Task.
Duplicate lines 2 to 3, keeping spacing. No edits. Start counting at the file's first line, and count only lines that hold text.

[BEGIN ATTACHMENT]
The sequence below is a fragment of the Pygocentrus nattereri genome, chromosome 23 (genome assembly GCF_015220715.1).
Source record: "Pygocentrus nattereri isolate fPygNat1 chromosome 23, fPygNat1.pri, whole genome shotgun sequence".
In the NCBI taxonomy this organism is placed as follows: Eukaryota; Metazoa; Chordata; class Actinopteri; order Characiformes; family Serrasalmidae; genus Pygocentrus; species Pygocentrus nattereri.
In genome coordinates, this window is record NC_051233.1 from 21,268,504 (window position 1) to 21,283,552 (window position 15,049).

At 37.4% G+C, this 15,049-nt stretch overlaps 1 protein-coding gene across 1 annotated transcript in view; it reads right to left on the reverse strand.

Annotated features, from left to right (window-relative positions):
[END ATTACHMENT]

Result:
Source record: "Pygocentrus nattereri isolate fPygNat1 chromosome 23, fPygNat1.pri, whole genome shotgun sequence".
In the NCBI taxonomy this organism is placed as follows: Eukaryota; Metazoa; Chordata; class Actinopteri; order Characiformes; family Serrasalmidae; genus Pygocentrus; species Pygocentrus nattereri.